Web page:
GIA Reader (2000-present)

GIA Reader (2000-present)

September 1, 2010 by admin
I first met Carrie Mae Weems in 1976. I was teaching a photography class at the Studio Museum in Harlem, which was then located in a large second-floor loft space above a Kentucky Fried Chicken on 125th Street and Fifth Avenue. On the first day of class as a few students straggled in, a seemingly shy woman with big, expressive eyes, introduced herself, “Hi, my name is Carrie. Do you think I could be a photographer?” she asked, holding her Leica camera in her hand. Read More...
September 1, 2010 by admin
If you ever read information online or download and print materials from the Internet, you are part of the “digital divide.” While most, if not all, members of philanthropic organizations in the United States may take for granted high-quality access to the Internet, many people of color, indigenous people, and people living in rural areas have none or only very limited ability to use computers and gain access to the kinds of information and education that can improve their lives. Read More...
September 1, 2010 by admin
Every member of the arts community has been affected by the unprecedented challenges and opportunities proffered by technology. The last decade has observed our field coming to terms with this disruptive force in inspiring and innovative ways. Equally exhilarating and demanding, these transformations have challenged many previous assumptions about the role of the arts and culture sector. Read More...
August 26, 2010 by admin
In 2009, everyone was asking whether the change in the nonprofit sector was temporary, caused by the economic downturn or was the economy a catalyst that forced us to recognize that change had happened and this change was here to stay? I believe it was the latter. Pushed by technology, demographics, the changing behavior of audiences, and a disconnect between perception and the reality of the arts in our communities, there is a growing sense that funding changes are more necessary than we had first imagined. Read More...
August 23, 2010 by admin
For theater companies that are creating new work, fund-raising in the community of institutional funders poses a unique set of challenges. Funders, by design, have strict guidelines in place, strict markers by which they measure outcomes. But most of the experimental theater companies we report on in this article have models of making art that challenge traditionally held industry standards. How can a meaningful dialogue between innovators working in the field and institutional funders, with the goal of furthering the art form, be nurtured and sustained? Read More...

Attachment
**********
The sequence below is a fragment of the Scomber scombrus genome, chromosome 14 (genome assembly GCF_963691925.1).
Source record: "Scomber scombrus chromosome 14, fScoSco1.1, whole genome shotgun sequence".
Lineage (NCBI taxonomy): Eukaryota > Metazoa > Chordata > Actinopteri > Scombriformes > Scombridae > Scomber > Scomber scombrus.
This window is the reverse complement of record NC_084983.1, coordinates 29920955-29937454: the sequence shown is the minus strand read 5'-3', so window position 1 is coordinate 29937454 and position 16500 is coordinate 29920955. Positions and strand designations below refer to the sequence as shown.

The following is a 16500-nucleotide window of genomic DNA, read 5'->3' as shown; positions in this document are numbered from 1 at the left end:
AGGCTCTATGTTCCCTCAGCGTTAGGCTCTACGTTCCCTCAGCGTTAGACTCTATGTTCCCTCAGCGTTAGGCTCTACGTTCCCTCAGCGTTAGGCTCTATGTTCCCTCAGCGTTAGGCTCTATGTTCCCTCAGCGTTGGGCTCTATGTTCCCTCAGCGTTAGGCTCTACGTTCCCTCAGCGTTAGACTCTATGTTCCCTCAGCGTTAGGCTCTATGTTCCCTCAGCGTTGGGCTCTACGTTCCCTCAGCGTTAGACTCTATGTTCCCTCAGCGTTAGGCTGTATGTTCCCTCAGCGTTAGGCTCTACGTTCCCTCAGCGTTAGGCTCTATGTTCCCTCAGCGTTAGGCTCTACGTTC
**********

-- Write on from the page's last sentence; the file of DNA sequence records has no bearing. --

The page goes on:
August 23, 2010 by admin
I am fond of telling folks about my arts background, having grown up in the 1960s and ’70s in a town of two thousand people in central Wisconsin surrounded by cranberry bogs and paper mills. I didn’t see a professional arts performance until I was in high school, but from an early age my parents provided me with piano lessons and my school supplied me with an abundance of arts activities: bassoon lessons, chorus, marching band, art classes. Read More...
August 23, 2010 by admin
I was making my way home from the Financial District to the Mission on the train after work, feet pinched by the not-so-comfortable shoes I wore as part of my daytime drag, nose buried in some reading about cultural participation in the region while texting Ilia, one of the dancers in the group I sing with, about picking her up for rehearsal. Read More...
August 23, 2010 by admin
2009, 37 pages, Blueprint Research & Design, Inc., 720 Market Street, Suite 900, San Francisco, CA 94102, www.blueprintrd.com. Read More...
August 23, 2010 by admin
Los Lupeños de San José was founded in 1969 in San José, California. What began as a study-performance group formed to promote Mexican dance and culture grew over time to become one of California’s leading nonprofit organizations representing Mexican folklórico. From its inception, Los Lupeños has been a colorful cultural ambassador for San José and California, touring throughout the United States and Mexico performing a varied repertoire of dances from choreographers and teachers from both sides of the border. Read More...
July 12, 2010 by admin
Here’s to the crazy ones, the misfits, the rebels, the troublemakers, the round pegs in the square holes…the ones who see things differently – they’re not fond of rules... You can quote them, disagree with them, glorify or vilify them, but the only thing you can’t do is ignore them because they change things...they push the human race forward, while some may see them as the crazy ones, we see genius, because the ones who are crazy enough to think that they can change the world, are the ones who do. — Steve Jobs Read More...